The online training module has updated details of relevant subjects and answers to more than 25,000 multiple-choice questions, he told PTI.

Anyone having minimum computer knowledge could access the user friendly site, which carries the entrance exam question papers along with answers of the past seven years, to update one's knowledge and gain valuable tips on preparing for the exam, the 54-year-old surgeon, hailing from Kannur, said.

The other site, Www.Msdnbsurgreview.Org, has been designed to benefit the postgraduate students preparing for MS and DNB examinations in general surgery, he said.

The site has study materials in 20 subjects needed to pass theory and clinical examinations and contains detailed and updated information on long and short cases, specimen, x-rays, barium pictures, CT scan, MRI and surgery intruments, he said.

The site that went online in 2006 had been designed after compiling valuable inputs from a panel of eminent doctors from Kerala, Doctor Thampan said.

It has registered several hits with professionals including those from Sri Lanka and the Middle East accessing the site over the last two years, he said.

"As medical students in the late '70's we did not have a clear cut idea as how to go about with the module for the post graduate degree exams.As a medical practioner I realised that many aspiring students were groping in the dark to face the all important exam and in matters of presenting their case study materials," he said.

This motivated him to develop a website for the aspiring medical professionals.

The Doctor said he found time to update latest developents in the medicial field on his sites,at least once a week.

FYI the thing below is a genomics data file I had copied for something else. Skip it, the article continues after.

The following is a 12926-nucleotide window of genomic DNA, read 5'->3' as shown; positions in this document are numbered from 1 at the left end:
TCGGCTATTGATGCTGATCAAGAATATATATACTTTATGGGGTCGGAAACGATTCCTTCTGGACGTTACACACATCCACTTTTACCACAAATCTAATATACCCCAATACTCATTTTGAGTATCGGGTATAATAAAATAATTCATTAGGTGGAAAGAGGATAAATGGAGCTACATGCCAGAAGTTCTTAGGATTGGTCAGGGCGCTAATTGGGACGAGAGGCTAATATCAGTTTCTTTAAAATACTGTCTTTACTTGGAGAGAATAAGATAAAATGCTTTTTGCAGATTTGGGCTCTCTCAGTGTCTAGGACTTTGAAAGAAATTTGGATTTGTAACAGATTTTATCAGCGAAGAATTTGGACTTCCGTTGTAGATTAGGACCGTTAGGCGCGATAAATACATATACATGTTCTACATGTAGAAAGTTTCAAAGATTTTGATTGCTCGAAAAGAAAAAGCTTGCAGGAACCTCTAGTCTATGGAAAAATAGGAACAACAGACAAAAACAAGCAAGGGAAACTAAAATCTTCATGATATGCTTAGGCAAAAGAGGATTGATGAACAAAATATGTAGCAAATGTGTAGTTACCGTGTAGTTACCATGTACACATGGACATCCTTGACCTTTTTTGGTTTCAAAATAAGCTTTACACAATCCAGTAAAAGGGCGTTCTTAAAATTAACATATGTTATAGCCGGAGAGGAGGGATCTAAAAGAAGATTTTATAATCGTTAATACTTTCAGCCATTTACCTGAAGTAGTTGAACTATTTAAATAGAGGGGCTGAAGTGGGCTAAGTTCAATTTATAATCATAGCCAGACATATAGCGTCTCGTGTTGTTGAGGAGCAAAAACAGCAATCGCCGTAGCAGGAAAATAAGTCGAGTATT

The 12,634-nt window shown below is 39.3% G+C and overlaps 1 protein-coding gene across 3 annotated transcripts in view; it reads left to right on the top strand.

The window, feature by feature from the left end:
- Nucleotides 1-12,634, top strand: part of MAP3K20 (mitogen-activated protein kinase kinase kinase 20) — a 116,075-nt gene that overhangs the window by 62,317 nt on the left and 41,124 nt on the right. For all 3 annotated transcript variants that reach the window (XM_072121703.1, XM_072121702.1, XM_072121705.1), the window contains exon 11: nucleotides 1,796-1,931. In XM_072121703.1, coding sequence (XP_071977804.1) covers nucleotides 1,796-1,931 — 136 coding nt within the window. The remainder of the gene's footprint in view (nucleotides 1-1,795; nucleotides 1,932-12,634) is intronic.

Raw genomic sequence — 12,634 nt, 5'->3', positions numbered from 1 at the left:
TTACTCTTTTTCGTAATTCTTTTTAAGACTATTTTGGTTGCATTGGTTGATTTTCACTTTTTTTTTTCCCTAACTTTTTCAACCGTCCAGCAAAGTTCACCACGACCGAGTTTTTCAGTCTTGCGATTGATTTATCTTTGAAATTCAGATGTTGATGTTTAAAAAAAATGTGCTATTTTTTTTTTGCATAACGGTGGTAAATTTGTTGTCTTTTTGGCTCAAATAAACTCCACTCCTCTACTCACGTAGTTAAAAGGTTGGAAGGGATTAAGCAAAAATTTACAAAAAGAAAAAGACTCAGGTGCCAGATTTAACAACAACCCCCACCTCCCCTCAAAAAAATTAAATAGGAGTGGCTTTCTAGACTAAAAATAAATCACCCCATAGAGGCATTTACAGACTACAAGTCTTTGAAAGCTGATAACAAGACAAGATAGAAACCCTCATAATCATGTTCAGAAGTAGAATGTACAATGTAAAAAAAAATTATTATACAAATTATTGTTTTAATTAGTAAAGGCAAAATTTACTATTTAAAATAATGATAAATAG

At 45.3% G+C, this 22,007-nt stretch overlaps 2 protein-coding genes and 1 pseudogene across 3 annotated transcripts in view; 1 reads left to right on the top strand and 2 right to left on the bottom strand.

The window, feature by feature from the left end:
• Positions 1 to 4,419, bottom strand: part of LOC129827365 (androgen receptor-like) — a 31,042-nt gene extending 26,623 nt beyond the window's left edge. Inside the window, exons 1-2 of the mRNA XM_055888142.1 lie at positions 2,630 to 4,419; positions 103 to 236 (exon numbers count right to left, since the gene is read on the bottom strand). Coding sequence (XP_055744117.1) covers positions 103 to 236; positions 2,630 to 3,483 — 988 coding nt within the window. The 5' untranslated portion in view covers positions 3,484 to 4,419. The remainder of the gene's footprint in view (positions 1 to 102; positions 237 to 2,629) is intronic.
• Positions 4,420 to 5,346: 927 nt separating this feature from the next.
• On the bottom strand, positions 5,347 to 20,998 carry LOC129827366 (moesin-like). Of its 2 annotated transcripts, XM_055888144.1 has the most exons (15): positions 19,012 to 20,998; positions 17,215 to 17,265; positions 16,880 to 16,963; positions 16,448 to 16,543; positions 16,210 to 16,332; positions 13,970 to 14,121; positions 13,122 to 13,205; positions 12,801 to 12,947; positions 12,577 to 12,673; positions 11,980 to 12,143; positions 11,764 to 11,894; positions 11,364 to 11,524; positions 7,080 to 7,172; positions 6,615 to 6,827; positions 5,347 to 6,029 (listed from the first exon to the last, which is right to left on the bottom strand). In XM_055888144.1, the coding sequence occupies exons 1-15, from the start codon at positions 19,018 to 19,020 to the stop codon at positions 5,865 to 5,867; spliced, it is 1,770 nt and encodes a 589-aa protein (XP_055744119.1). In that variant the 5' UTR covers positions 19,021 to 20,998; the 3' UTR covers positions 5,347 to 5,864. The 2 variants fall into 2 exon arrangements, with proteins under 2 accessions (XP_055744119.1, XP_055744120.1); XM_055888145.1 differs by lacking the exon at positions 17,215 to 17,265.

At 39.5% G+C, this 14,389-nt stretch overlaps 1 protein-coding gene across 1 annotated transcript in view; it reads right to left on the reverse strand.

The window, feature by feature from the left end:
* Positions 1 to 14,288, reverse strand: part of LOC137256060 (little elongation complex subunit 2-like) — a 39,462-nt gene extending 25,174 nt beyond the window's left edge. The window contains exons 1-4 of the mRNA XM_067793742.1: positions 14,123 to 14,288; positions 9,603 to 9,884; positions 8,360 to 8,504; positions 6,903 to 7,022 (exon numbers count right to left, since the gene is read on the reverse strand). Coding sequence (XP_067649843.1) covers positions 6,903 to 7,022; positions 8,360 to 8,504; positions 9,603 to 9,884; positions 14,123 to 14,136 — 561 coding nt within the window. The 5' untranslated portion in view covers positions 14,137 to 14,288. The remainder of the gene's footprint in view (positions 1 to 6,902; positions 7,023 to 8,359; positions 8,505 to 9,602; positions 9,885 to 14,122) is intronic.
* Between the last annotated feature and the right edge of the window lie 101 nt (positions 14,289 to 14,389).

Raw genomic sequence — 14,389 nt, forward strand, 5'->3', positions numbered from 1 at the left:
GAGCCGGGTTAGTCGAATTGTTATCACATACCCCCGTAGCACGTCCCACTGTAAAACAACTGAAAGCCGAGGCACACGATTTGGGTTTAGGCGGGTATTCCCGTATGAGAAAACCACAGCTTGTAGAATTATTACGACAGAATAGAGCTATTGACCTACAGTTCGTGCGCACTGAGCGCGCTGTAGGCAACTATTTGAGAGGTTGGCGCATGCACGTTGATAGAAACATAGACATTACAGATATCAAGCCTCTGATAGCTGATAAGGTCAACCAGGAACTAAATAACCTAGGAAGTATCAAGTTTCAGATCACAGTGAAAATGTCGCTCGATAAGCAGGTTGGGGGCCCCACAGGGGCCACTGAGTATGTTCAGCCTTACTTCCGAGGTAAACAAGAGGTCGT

"The two sites have been developed after painstakingly gathering and synthesising knowledge and experience acquired during my over 25-year long service as medical practitioner to provide valuble tips and guidance to aspiring doctors ahead of their examinations," he said.

February 22, 2008

Cow's urine as medicine

Recently the BJP ruled Uttarakhand Government (Feb 2008) has announced that it will procure cow’s urine, on the pattern similar to the procurement of milk by dairies, refine it and sell it to Ayurvedic pharmacies. Other BJP ruled Governments are also working on similar lines.

Cow has been having a central place in the political symbolism of RSS combine. The place of this symbolism may be only next to Lord Ram. On these premises, so far cow has been projected as mother. In its major campaign against minorities’ right since 1950s, BJP predecessor Bharatiya Jansangh, had undertaken a nationwide, Desh Dharm ka nata Hai Gau Hamari mata hai (Cow is related to us through our religion and nation as mother) and also Janm Janm Ka Nata hai Gau hamari Mata hai (Cow is our mother in our every birth). Since Muslims, one does not know why Christians were not targeted for it, are not prohibited from eating beef and since many a butcher belong to Kasai (butchers) occupation, this fact has been used to demonize the Muslim community. We worship cows, they eat, they butcher cows! This has been used to rouse the sentiments of majority community time and over again.